A fresh row is brewing between members of Parliament and the Judiciary after MPs on Thursday this week said that they will continue with debates on the Affordable Housing Bill 2023 despite a court order barring them from doing so.
National Assembly leader of majority Kimani Ichung’wa, in a press statement, said that the House will proceed with the ongoing public participation on the Bill, despite reports that the process had been stopped by the court.
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The Kikuyu MP said that orders issued in December last year by the High Court sitting in Kisumu, do not apply on the current process.
The MP insisted that the orders were on the previously instituted public participation exercise, adding that media reports insinuating that the House was in breach of orders from the court were inaccurate.
“The conservatory orders issued apply in respect of the conduct of the public participation in the manner indicated in the public participation advert issued on December 9, 2023 on submission of memoranda,” Ichung’wa said.
The High Court in Kisumu, had in December last year barred Parliament from conducting public participation on the Affordable Housing Bill, 2023, following a petition filed in court challenging the manner in which the House was conducting the process.
Parliament had introduced the Bill, after a three-judge bench in November last year ruled the Housing Levy Fund unconstitutional following a failure by MPs to conduct public hearing on the matter among other issues.
But in his statement, Ichung’wa argued that the orders issued by the High Court did not prohibit Parliament from conducting any other form of public participation across the various parts of Kenya on the Bill, or the ordinary stakeholder engagements with key sectors.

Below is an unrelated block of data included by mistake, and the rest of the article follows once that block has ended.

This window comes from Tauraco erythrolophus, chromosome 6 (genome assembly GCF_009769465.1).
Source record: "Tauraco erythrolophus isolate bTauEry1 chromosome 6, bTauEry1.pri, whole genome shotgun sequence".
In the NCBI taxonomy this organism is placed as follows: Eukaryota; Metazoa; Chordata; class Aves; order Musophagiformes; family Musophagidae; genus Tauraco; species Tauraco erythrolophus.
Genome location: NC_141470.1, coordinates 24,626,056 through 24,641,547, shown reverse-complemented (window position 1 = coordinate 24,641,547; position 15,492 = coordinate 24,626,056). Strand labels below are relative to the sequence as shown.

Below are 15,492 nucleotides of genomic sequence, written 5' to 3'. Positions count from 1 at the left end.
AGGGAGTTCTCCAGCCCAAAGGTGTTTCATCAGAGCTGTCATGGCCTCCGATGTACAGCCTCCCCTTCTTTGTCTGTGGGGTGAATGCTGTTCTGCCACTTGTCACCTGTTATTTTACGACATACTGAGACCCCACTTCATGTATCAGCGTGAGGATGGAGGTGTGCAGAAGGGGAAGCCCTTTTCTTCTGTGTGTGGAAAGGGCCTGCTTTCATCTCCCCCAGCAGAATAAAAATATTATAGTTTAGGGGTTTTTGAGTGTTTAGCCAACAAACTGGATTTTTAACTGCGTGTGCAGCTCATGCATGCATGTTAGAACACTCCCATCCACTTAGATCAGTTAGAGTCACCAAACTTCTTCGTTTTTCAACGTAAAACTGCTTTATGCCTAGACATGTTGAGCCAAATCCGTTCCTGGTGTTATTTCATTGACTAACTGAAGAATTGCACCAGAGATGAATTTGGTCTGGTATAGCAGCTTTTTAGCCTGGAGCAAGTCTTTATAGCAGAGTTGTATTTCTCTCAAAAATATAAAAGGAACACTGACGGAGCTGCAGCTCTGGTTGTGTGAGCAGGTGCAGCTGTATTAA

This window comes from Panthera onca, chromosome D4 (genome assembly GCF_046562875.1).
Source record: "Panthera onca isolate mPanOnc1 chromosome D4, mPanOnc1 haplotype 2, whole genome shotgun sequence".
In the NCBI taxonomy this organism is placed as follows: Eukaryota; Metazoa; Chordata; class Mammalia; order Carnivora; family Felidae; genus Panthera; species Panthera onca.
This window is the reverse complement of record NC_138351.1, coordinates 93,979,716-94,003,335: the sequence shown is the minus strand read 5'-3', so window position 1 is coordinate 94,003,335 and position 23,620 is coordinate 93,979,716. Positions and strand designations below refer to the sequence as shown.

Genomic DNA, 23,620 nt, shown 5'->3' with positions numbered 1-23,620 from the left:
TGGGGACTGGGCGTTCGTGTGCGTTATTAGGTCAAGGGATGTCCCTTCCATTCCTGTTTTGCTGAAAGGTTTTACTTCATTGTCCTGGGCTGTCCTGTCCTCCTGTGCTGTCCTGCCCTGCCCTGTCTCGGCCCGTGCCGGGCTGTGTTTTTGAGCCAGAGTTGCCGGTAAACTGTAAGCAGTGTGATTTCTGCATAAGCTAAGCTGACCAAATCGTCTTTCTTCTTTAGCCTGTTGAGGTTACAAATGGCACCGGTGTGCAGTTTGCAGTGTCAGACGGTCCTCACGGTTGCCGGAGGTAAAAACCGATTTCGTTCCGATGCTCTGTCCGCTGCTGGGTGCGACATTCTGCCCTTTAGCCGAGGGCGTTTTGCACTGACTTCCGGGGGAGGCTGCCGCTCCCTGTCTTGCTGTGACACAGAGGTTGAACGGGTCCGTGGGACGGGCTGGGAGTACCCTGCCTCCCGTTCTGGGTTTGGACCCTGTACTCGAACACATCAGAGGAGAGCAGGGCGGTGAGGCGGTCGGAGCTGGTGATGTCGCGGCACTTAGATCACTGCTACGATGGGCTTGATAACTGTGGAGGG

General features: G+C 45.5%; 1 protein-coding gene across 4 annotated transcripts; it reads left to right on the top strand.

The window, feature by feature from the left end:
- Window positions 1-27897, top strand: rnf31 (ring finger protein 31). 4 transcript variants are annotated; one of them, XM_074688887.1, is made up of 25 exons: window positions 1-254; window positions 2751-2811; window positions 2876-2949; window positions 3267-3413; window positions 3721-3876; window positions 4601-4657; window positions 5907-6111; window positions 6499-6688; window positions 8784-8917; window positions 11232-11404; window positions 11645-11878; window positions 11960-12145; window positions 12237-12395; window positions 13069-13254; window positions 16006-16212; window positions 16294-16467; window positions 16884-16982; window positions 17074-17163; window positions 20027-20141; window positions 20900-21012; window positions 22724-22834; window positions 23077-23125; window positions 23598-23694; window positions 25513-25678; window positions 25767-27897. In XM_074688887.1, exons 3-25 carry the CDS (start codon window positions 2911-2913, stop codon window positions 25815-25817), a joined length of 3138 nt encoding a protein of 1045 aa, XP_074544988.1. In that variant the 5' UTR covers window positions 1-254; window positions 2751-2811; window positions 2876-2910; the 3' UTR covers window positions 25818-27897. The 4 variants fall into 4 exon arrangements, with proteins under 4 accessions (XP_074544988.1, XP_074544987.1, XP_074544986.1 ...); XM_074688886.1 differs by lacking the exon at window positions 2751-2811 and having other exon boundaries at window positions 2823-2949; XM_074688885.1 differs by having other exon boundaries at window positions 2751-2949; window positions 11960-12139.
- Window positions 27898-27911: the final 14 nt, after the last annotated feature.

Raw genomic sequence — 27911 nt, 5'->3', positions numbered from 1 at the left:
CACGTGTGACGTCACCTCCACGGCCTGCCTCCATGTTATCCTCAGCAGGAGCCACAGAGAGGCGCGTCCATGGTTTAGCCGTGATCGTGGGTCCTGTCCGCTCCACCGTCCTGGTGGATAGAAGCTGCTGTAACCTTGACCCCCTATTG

“In this regard, the two committees of the National Assembly intend to conduct public hearings across the country on the Bill in accordance with the constitutional obligation espoused in Article 118 of the Constitution and the fact is that this has not been stopped by the particular court order, which we have also challenged in court,” Ichung’wa said.
He further added that it is also noteworthy that the basis of the case giving rise to the court order by the High Court in Kisumu was that Parliament should conduct adequate and affective public participation including through creation of awareness on the Bill and holding public meetings.
“Ironically, the orders of the High Court in Kisumu stand in the way of Parliament and the Executive from complying with the three-bench judgement of the High Court on the Affordable Housing Levy as provided for in the Finance Act, 2023 which we have also challenged at the Court of Appeal.
“The High Court held that the Affordable Housing framework requires to be hinged on a comprehensive legal framework and hence the introduction of the Affordable Housing Bill, 2023 to comply with the judgement of the distinguished three judges of the High Court issued in November last year,” the Kikuyu MP said.
Ichung’wa spoke even as magistrates and judges from across East Africa condemned the recent attacks on the Judiciary by President William Ruto.
The East African Magistrates and Judges Association said that the attacks by President Ruto raised serious questions about the interference with the independence of the Judiciary.
The Association emphasized the crucial role of an independent Judiciary in upholding the rule of law and promoting a democratic state.
“EAMJA wishes to remind the Kenyan government of its commitment to various regional, continental and international instruments that underscore the importance of preserving the independence of the Judiciary.
“EAMJA underscores the significance of addressing any grievances against judicial officers or their decisions within the acceptable framework that enhances the rule of law and the independence of the Judiciary,” EAMJA President Justice Keitirima John Eudes said in a statement.